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updated: 7/2/2013 11:32 PM

DuPage elementary school gets into spirit of Fourth

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  • Scott Lutz and Anna Herpolsheimer were some of the more highly decorated participants in Tuesday's Independence Day Parade at Warrenville's Elementary School.

       Scott Lutz and Anna Herpolsheimer were some of the more highly decorated participants in Tuesday's Independence Day Parade at Warrenville's Elementary School.
    Mark Black | Staff Photographer

  • Donned in beads and homemade crown, Gladys Melendez marched in Tuesday's Independence Day Parade at Bower Elementary School in Warrenville.

       Donned in beads and homemade crown, Gladys Melendez marched in Tuesday's Independence Day Parade at Bower Elementary School in Warrenville.
    Mark Black | Staff Photographer

  • Danielle Kuklewski and Allison Sangorska, read thoughts about freedom and being an American, during an assembly at Bower school, in Warrenville, before their 4th of July parade, Tuesday.

       Danielle Kuklewski and Allison Sangorska, read thoughts about freedom and being an American, during an assembly at Bower school, in Warrenville, before their 4th of July parade, Tuesday.
    Mark Black | Staff Photographer

 
 

Yankee Doodle spirit filled Warrenville's Bower Elementary School Tuesday as students in the district's Extended School Year program kicked off their Independence Day celebration a few days early.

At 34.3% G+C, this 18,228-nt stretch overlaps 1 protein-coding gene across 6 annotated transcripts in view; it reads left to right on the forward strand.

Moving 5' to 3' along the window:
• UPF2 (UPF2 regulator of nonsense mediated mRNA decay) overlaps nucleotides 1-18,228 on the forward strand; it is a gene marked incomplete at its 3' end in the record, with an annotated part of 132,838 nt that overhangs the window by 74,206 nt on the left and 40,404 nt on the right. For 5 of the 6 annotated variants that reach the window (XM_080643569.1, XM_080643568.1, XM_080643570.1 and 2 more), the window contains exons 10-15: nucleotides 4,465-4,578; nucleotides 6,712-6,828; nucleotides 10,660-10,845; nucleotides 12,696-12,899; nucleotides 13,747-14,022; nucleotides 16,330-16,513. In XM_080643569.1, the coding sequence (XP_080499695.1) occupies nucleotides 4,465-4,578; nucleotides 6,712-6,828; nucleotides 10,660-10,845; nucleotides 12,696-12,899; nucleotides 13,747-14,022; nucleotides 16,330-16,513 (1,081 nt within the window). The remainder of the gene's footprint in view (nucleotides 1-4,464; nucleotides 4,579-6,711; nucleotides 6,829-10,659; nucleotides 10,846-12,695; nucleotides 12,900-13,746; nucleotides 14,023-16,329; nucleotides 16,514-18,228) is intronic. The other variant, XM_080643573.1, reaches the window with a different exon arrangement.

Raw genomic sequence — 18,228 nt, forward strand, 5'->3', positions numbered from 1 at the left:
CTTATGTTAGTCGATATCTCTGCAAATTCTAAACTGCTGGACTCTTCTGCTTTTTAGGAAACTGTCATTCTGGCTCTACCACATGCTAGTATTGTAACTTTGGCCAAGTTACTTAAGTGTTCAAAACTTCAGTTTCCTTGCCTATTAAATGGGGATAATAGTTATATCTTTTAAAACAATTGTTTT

More than 100 students with significant physical or cognitive needs, their families and teachers and district officials donned silly red, white and blue hats, waved handmade signs and decked out their strollers and wheelchairs in red, white and blue streamers as they participated in the school's annual Fourth of July parade around the school.

"This truly is one of our most fun and exciting events of the year," said Wheaton Warrenville Unit District 200 Superintendent Brian Harris. "This is where the spirit is."

Assistant Superintendent Joanne Panopolous said the annual event, where students lead the Pledge of Allegiance, tell some patriotic jokes and parade around the school, has become so popular because students are encouraged to interact with their peers in an event that is "all theirs."

Seventh-grader Anna Herpolsheimer, a 12-year-old student at Hubble Middle School, is unable to speak but her mother Sheila said she "loves to hold and the flag" and the "patriotic music" that accompanies the parade. Together, they've never missed a parade since Anna was a student at Bower.

"It's a great parade that allows all of us to celebrate Independence Day in a way that is more meaningful to the children," Sheila Herpolsheimer said. "At this parade, there's no question the kids are the stars of the show."

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